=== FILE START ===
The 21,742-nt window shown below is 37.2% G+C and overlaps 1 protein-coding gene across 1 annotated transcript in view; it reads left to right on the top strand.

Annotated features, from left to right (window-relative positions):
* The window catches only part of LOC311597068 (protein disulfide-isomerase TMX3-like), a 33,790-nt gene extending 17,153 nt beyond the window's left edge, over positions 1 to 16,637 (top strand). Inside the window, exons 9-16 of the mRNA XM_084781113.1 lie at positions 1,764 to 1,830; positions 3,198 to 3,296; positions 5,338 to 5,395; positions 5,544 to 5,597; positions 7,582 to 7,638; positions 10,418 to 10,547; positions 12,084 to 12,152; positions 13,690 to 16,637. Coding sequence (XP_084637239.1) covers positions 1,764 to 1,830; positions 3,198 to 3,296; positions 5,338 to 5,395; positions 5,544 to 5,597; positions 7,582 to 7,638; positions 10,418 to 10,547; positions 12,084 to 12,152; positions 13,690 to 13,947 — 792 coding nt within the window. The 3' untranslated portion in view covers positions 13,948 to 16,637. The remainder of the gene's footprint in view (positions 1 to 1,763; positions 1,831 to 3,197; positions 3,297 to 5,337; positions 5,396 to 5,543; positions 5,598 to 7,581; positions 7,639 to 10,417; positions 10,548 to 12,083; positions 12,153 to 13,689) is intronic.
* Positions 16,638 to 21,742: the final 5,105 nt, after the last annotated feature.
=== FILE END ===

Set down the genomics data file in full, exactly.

The 21,742-nt window shown below is 37.2% G+C and overlaps 1 protein-coding gene across 1 annotated transcript in view; it reads left to right on the top strand.

Annotated features, from left to right (window-relative positions):
* The window catches only part of LOC311597068 (protein disulfide-isomerase TMX3-like), a 33,790-nt gene extending 17,153 nt beyond the window's left edge, over positions 1 to 16,637 (top strand). Inside the window, exons 9-16 of the mRNA XM_084781113.1 lie at positions 1,764 to 1,830; positions 3,198 to 3,296; positions 5,338 to 5,395; positions 5,544 to 5,597; positions 7,582 to 7,638; positions 10,418 to 10,547; positions 12,084 to 12,152; positions 13,690 to 16,637. Coding sequence (XP_084637239.1) covers positions 1,764 to 1,830; positions 3,198 to 3,296; positions 5,338 to 5,395; positions 5,544 to 5,597; positions 7,582 to 7,638; positions 10,418 to 10,547; positions 12,084 to 12,152; positions 13,690 to 13,947 — 792 coding nt within the window. The 3' untranslated portion in view covers positions 13,948 to 16,637. The remainder of the gene's footprint in view (positions 1 to 1,763; positions 1,831 to 3,197; positions 3,297 to 5,337; positions 5,396 to 5,543; positions 5,598 to 7,581; positions 7,639 to 10,417; positions 10,548 to 12,083; positions 12,153 to 13,689) is intronic.
* Positions 16,638 to 21,742: the final 5,105 nt, after the last annotated feature.